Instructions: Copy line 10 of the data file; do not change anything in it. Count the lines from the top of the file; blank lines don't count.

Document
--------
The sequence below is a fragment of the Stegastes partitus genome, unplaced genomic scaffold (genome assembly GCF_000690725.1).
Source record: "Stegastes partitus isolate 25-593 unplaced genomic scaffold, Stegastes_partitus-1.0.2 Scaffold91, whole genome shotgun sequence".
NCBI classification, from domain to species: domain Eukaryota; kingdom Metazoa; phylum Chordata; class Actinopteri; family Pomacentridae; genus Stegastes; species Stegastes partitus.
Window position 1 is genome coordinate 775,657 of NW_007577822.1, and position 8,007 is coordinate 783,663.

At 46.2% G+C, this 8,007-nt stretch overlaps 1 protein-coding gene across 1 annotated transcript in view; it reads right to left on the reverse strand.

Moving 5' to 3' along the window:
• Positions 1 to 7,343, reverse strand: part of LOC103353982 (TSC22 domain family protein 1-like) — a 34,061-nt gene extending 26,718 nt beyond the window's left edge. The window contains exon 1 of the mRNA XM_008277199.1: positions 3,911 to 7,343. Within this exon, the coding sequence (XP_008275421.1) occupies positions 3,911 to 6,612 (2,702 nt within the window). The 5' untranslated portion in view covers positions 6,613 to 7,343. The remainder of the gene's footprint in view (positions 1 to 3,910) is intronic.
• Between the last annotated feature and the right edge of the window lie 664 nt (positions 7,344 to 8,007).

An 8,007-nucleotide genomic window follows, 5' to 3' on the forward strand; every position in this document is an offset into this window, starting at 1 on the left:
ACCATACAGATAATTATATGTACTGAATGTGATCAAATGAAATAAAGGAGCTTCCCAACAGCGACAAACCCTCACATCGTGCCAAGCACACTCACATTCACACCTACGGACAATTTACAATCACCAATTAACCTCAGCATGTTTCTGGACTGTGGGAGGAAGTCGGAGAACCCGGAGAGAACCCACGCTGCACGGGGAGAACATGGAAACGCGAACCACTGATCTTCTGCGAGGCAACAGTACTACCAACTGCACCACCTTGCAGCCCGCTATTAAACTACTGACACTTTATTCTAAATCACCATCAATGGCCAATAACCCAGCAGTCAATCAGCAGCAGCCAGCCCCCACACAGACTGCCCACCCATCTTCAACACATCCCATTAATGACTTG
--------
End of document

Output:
ACCATACAGATAATTATATGTACTGAATGTGATCAAATGAAATAAAGGAGCTTCCCAACAGCGACAAACCCTCACATCGTGCCAAGCACACTCACATTCACACCTACGGACAATTTACAATCACCAATTAACCTCAGCATGTTTCTGGACTGTGGGAGGAAGTCGGAGAACCCGGAGAGAACCCACGCTGCACGGGGAGAACATGGAAACGCGAACCACTGATCTTCTGCGAGGCAACAGTACTACCAACTGCACCACCTTGCAGCCCGCTATTAAACTACTGACACTTTATTCTAAATCACCATCAATGGCCAATAACCCAGCAGTCAATCAGCAGCAGCCAGCCCCCACACAGACTGCCCACCCATCTTCAACACATCCCATTAATGACTTG